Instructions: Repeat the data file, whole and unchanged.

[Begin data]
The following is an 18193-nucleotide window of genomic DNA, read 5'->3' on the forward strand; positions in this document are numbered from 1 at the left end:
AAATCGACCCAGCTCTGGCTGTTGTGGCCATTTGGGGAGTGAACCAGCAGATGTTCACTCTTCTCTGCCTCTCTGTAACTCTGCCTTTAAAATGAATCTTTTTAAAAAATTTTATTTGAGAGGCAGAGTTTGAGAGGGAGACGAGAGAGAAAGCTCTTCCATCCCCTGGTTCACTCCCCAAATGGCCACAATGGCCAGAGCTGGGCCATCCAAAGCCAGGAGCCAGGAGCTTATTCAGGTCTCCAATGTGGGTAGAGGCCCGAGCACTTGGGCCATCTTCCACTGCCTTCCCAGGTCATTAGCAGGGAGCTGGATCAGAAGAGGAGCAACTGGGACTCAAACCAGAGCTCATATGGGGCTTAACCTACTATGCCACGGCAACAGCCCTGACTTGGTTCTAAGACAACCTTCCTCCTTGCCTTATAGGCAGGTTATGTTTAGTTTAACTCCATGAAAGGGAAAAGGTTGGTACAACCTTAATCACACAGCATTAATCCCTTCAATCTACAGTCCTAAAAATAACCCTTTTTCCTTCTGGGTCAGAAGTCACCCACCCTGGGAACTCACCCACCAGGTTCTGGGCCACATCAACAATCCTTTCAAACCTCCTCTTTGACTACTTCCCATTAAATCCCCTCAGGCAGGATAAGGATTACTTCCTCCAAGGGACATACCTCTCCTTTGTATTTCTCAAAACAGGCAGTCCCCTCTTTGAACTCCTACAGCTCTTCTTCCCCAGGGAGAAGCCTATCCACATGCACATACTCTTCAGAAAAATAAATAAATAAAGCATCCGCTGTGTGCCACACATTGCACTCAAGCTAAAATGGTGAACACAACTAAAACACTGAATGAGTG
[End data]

The following is an 18193-nucleotide window of genomic DNA, read 5'->3' on the forward strand; positions in this document are numbered from 1 at the left end:
AAATCGACCCAGCTCTGGCTGTTGTGGCCATTTGGGGAGTGAACCAGCAGATGTTCACTCTTCTCTGCCTCTCTGTAACTCTGCCTTTAAAATGAATCTTTTTAAAAAATTTTATTTGAGAGGCAGAGTTTGAGAGGGAGACGAGAGAGAAAGCTCTTCCATCCCCTGGTTCACTCCCCAAATGGCCACAATGGCCAGAGCTGGGCCATCCAAAGCCAGGAGCCAGGAGCTTATTCAGGTCTCCAATGTGGGTAGAGGCCCGAGCACTTGGGCCATCTTCCACTGCCTTCCCAGGTCATTAGCAGGGAGCTGGATCAGAAGAGGAGCAACTGGGACTCAAACCAGAGCTCATATGGGGCTTAACCTACTATGCCACGGCAACAGCCCTGACTTGGTTCTAAGACAACCTTCCTCCTTGCCTTATAGGCAGGTTATGTTTAGTTTAACTCCATGAAAGGGAAAAGGTTGGTACAACCTTAATCACACAGCATTAATCCCTTCAATCTACAGTCCTAAAAATAACCCTTTTTCCTTCTGGGTCAGAAGTCACCCACCCTGGGAACTCACCCACCAGGTTCTGGGCCACATCAACAATCCTTTCAAACCTCCTCTTTGACTACTTCCCATTAAATCCCCTCAGGCAGGATAAGGATTACTTCCTCCAAGGGACATACCTCTCCTTTGTATTTCTCAAAACAGGCAGTCCCCTCTTTGAACTCCTACAGCTCTTCTTCCCCAGGGAGAAGCCTATCCACATGCACATACTCTTCAGAAAAATAAATAAATAAAGCATCCGCTGTGTGCCACACATTGCACTCAAGCTAAAATGGTGAACACAACTAAAACACTGAATGAGTG